In a normal situation, once released endotoxins are prevented from leaving the gastrointestinal tract due to the gut lining. The cells in the gut lining can utilize a series of enzymes and antibodies to prevent the toxins passage. In the event that small amounts do escape into circulation they are removed by specialized immune cells found in the liver. However, if large scale bacterial growth or death occurs and the intestinal barrier is damaged due to issues such as gastrointestinal disease, parasitic invasion or surgery, endotoxins will be able to enter the blood stream and may overwhelm the liver. The result is the initiation of an inflammatory cascade and visible symptoms such as fever, depression, sweating, increased heart and respiratory rates, laminitis, colic like symptoms, delayed capillary refill time and darkened mucus membranes. In extreme cases toxic shock can result which can be life threatening.
The gastrointestinal tract is not the only way endotoxins can enter your horse’s system, it is also possible to inhale them. The bacteria from the digestive tract exist in feces and can become a component of barn dust leading to inflammation of the respiratory tract and heaves. Airborne endotoxins are found in significantly lower concentrations in pastures than in stalls and for this reason horses suffering from respiratory conditions should be kept out whenever possible and barns need to be well ventilated. Removing horses from stalls during mucking out and aisle sweeping is a good precautionary measure and blowers should never be used around stalls when horses are present.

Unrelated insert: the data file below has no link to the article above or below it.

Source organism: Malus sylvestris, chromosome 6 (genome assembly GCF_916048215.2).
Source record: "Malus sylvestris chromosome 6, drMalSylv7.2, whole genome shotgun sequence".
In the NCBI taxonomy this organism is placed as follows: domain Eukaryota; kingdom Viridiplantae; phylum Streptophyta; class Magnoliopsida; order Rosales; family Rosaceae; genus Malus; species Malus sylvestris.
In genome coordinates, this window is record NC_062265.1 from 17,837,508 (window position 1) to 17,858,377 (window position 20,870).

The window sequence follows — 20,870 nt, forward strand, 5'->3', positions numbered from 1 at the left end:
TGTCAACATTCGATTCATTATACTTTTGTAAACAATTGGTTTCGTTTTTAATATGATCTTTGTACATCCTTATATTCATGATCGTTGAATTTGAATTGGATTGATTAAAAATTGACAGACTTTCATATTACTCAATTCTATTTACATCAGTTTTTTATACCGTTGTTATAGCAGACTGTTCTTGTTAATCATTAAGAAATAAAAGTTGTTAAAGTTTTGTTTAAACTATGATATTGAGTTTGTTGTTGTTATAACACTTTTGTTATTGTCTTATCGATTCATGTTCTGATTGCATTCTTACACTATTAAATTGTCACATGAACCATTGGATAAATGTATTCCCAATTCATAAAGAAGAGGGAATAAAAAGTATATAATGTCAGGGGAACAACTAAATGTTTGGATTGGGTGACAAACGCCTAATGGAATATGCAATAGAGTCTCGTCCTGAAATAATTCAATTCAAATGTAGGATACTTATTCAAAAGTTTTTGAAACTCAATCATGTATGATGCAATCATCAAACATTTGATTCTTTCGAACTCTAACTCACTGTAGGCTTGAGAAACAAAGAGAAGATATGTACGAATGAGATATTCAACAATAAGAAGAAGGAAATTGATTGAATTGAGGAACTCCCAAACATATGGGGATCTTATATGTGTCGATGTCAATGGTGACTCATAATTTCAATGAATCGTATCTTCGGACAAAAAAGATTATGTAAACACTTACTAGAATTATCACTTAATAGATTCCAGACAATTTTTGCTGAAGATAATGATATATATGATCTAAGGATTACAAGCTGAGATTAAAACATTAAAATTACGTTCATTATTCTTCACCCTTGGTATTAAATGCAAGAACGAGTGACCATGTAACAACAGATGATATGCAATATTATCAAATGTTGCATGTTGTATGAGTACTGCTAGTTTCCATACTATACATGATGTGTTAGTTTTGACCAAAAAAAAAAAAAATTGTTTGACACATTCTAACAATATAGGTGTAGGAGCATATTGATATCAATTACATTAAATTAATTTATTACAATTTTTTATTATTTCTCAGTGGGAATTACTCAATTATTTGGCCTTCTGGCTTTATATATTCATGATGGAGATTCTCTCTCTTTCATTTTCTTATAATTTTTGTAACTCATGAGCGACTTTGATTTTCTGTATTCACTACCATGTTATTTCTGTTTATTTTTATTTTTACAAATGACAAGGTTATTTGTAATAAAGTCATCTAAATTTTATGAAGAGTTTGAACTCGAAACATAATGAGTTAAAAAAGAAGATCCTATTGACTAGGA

Mycotoxins have long been known to negatively impact respiratory health causing irritation and allergy and are often thought of in the context of mold spores in hay. Soaking or steaming hay significantly reduces the risk of respired mycotoxins. Most owners are also aware of the importance of not feeding moldy hay (photo top left) or feed due to the potential to cause colic. However, you may not be as aware that molds result in mycotoxins. Just because you can’t see the mold does not mean that the toxic secondary metabolites are not there.
Much depends on the specific mycotoxin and the amount consumed which can vary depending on climatic conditions during growth and storage. Typically, mold and mycotoxins are highest in damp cool conditions as these lead to increased fungal growth. This is especially true for Fusarium molds and Aflatoxins that are found on grains in particular corn. If hay is baled with a moisture content of more than 15% it is more likely to develop molds leading to increased mycotoxin growth. In damp years feed is therefore more likely to contain toxins than when conditions are drier.